Virtual notebooks

As a person of limited knowledge & even more limited memory,
I've found my digital camera truly excellent as a note book.
Started 6 or 7 years back when I lived in the US. Saw a plethora
of engines I'd never seen before, & many which I couldn't recognise.
As digital photographs have an incremental cost of zero I got into
the habit of recording all background info for unknown or unusual
engines. For these, I always shoot the engine number plate up
close (good way to engage owners in conversation & learning
more, as u may need to go round 'tother side...), & also any
descriptive material.
My camera focusses down to 0.8 inches for that minute detail
you might want, and most digitals focus very close. Fill-in flash
can be very useful when shooting into the sun, to illuminate
detail hidden in dark shadow. Not normally helpful with anything
behind glass or cellophane -- reflections can be too distracting.
This info record has proved invaluable a hundred times over for
research, & to ensure I didn't need to try to remember too much
in any one day....
Also hepful to others when looking at your pix on the web -- saves
u time on labelling, & they can see the data for themselves.
I suspect the only reason we don't see everyone using the camera
as a virtual notebook is that we have an emotional throwback to
"film + processing costs money". Almost any digital, right down
to the =A335 Tesco's specials, will do the job well.
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DAMN handy when disassembling something too; I can never remember which order the washer/spring/otherwasher/etc went on shafts and bolts...
Now I just take scads of shots as I disaassmble (always take more than you *think* you'll need) and refer (later) when assembling.
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With my digital I can actually save the spoken word and record notes.
Martin P
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When I was at Goodwood recently for the Festival of Speed I took a picture of most of the descriptive boards before starting in on the associated cars and bikes, which served as a rough index when I came to look through about 400 pictures the next day.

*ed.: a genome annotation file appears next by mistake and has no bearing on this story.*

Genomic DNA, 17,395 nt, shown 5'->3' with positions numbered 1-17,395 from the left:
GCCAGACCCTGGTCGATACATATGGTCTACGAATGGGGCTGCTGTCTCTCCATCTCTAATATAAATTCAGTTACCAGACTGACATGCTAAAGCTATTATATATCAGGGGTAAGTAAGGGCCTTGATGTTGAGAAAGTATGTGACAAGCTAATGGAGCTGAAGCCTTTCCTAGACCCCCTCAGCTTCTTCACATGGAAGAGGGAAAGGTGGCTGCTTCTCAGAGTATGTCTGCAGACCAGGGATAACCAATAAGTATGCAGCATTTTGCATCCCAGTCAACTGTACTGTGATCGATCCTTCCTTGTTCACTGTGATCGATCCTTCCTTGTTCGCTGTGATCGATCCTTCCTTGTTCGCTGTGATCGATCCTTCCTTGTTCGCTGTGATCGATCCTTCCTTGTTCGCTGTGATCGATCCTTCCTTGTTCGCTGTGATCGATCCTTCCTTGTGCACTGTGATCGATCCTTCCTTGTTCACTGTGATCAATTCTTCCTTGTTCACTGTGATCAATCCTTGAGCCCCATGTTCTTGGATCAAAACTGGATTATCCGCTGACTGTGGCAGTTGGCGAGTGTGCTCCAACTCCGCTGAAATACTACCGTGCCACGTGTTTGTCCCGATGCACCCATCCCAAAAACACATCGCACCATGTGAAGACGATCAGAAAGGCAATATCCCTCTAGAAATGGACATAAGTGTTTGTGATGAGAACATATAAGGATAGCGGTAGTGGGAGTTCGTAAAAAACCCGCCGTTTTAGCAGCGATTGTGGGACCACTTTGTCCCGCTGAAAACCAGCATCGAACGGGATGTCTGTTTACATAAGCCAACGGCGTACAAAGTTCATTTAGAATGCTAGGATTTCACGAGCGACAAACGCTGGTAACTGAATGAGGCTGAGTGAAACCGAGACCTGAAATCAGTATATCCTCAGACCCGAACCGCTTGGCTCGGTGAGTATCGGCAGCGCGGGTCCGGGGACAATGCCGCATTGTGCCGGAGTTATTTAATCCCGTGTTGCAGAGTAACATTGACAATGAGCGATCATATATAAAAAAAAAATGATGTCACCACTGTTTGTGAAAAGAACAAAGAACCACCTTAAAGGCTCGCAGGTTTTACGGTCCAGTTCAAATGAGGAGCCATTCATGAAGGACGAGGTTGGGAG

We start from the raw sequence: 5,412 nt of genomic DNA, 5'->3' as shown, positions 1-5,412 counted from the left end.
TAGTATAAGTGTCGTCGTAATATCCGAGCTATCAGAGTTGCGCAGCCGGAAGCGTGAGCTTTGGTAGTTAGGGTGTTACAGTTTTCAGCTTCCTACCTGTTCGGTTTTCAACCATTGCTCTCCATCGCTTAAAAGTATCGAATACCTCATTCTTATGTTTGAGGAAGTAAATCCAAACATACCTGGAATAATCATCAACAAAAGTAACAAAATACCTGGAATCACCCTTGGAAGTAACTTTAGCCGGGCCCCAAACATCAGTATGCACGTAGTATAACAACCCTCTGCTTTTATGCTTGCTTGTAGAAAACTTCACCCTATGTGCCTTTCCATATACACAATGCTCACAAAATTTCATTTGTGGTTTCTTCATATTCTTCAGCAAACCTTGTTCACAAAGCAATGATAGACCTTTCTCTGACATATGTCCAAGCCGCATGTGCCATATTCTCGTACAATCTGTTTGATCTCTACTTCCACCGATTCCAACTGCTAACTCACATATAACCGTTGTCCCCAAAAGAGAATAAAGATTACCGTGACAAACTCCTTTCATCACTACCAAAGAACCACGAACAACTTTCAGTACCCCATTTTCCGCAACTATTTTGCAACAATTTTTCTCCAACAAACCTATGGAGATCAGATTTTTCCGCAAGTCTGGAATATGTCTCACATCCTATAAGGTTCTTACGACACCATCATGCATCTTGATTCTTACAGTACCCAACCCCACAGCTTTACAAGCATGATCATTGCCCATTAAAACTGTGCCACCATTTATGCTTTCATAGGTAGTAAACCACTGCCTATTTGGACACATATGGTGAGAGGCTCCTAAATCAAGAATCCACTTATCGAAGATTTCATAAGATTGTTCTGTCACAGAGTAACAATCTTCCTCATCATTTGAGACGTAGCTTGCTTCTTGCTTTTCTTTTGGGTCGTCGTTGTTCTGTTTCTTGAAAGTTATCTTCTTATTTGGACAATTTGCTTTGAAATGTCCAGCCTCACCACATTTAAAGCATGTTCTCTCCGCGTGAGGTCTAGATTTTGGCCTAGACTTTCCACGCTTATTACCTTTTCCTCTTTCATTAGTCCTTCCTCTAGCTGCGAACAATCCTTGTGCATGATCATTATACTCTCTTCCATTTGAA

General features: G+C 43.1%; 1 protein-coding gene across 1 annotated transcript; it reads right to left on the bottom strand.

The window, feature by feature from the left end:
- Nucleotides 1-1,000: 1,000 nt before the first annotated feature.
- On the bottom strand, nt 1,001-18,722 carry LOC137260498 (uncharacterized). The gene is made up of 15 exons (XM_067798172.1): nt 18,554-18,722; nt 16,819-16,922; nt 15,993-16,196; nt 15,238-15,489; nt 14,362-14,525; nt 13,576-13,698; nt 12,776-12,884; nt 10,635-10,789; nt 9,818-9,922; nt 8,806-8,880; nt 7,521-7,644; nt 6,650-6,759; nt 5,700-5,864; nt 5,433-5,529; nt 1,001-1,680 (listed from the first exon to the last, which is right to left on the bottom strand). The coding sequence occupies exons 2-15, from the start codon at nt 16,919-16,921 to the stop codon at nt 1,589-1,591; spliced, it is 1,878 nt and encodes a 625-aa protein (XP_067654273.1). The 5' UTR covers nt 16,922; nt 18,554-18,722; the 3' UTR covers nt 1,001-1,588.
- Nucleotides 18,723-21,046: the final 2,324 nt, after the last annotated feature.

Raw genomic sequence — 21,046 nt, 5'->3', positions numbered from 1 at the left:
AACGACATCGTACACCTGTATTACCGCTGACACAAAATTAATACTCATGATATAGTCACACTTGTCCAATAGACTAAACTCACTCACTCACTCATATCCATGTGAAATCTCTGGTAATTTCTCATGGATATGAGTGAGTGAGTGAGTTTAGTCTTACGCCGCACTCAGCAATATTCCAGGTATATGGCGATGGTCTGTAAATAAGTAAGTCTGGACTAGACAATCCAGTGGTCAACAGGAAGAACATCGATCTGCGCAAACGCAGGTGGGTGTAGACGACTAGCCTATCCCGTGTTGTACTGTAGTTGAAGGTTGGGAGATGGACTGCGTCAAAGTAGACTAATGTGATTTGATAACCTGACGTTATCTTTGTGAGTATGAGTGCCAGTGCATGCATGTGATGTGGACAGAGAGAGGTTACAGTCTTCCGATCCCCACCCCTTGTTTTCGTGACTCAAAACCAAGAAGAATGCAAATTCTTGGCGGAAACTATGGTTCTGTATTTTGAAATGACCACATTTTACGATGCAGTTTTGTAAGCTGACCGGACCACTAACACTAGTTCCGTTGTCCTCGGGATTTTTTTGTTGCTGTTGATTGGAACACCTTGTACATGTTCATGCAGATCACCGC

I think the OP mentioned the problem of photographing shiny boards, or those protected with glass or plastic. Sometimes this can be almost impossible, especially if the light is poor and you have to use flash. But for those scorching hot and bright days - one of which nearly barbecued my brain on the Sunday at Goodwood - it is sometimes possible to move around and throw your own shadow onto the display board. Something which is normally the last thing you'd want to do can be useful for this one purpose.
Sometimes you'll need to stand a bit to one side, rather than the ideal 'straight on' position, but a readable picture is worth a bit of sideways slant and even a poor one can often be 'sharpened' enough on the computer afterwards to be informative, even if not pretty ;-)
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J D Craggs
Martin -- re voice recording on digital cameras, & more on "why record"
"My digital can record voice & notes"
Yes, mine does. Can be very useful, 'tho in my experience it pays me to keep to keep as much as possible graphical. I sometimes just write a note to myself on paper & then photograph it, so that it can keep in context with the original subject & be easily accessed in one media form & location.
Also worth photographing (or scanning) engine programme listings for eevents you have photographed. Makes finding the info much easier months on when you can't quite find the programme .....
My personal nirvana would be reached when all those kind souls who post web pix included year, engine number & size for any Petter Handymen & Blackstones that they photograph -- ideally with a pic of the engine plate & any description. They are the only engines I know anything of, & I always want to know more..............
BTW, on Blackstones there is often a raised engine type cast into the barrel. Undeciphering those has beaten Michael Key to date -- I have a 12hp SFC Model BG, whereas the smaller SFC in Leicester is a Model A. Blackstone literature doesn't describe these variants. More photo data of these castings could be helpful.
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